THE ISSUE

On Aug. 3, a shooter — who later told police he was targeting “Mexicans” — killed at least 22 people and wounded two dozen others at a Walmart in El Paso, Texas. Early the next morning, another shooter killed at least nine people in Dayton, Ohio. Both shooters were white males in their 20s. In the days following the shootings, the coverage in LNP included local reaction stories on our news pages, as well as editorials, local and syndicated columns, editorial cartoons and numerous letters to the editor on our opinion pages.

The American news landscape is a whirling, dizzying spectacle in 2019. The notion of even a 24-hour news cycle can seem quaint; these days, some stories only get an hour or two in the spotlight before we proceed to the next jaw-dropper.

And when major news — or major tragedies — occur, the flood of reactions, observations, dueling viewpoints, hot takes and deep-dive analyses can be overwhelming.

Sometimes, it’s all we can do to just breathe.

But we can’t just move on from what happened in the U.S. in that terrible first weekend of August. While inertia inevitably pushes our lives forward, we can still — as individuals, families, communities and Americans — try to pull some wisdom and shared objectives from the senselessness of what happened in El Paso and Dayton.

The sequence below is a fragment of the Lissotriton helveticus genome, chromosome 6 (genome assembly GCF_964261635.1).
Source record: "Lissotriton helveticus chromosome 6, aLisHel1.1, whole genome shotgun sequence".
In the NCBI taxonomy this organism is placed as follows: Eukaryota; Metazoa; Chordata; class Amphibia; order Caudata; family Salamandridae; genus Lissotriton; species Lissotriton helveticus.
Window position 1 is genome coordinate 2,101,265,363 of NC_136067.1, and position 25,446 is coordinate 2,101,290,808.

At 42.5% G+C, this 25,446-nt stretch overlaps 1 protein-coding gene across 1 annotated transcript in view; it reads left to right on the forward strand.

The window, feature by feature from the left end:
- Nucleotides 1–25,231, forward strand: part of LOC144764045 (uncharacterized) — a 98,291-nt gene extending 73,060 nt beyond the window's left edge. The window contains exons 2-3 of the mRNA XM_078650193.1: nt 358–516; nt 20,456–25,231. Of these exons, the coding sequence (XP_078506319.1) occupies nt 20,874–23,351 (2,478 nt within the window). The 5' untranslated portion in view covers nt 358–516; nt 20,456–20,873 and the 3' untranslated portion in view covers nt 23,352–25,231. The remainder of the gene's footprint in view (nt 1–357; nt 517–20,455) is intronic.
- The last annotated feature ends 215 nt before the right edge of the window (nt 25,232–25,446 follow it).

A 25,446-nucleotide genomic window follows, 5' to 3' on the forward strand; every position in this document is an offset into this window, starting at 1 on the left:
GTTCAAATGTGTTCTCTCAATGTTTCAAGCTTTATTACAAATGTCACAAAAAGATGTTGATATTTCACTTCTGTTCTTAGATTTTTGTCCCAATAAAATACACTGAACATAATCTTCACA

These are some passages that appeared in LNP that we found particularly salient, eloquent and compelling. Some are calls to action; some are reflections. We did not want them to get lost amid the clatter of another news cycle.

— “My children do not believe in the seemingly impossible. In a country where mass shootings have become routine, nothing seems impossible. ... These events do not shock them or wrench their belief about American culture from its socket. Mass shootings are part of what they know to be American culture. ... My children do not wonder what meaningful actions will be taken to address our country’s acceptance of mass shootings as a way of life. They wonder when it will be their turn to either run, duck or fall.”

Mary McNamara, Los Angeles Times columnist

— “My heart breaks for this generation of young adults all across our nation who are in need of mentors to positively influence their lives for love and service, yet it seems that many are caught in isolation, which makes them vulnerable to a fear-filled worldview. ... We can be an example. While it’s easy to look to others to change, we can be the change.”

Matt Mylin, pastor at Worship Center in Lancaster

— “When will the majority of us agree that enough is enough? I hope you all will join me in writing or calling your senators and representatives to demand action. I have yet to hear a reasonable response to the question of why a private citizen needs military grade weapons or automatic weapons.”

Sandi Bush, West Donegal Township

— “There is nothing new about white supremacists and their racist screed. What is notable is that, for the first time since the 1995 Oklahoma City bombing, apocalyptic race warriors and anti-government militiamen have crept out from the shadows and seem emboldened in a campaign to rid America of ‘undesirable’ and foreign elements. ... Complacency is insufficient in this heart of darkness. So too are the false prophets of American greatness who despise our liberty and endanger the Republic on which we stand.”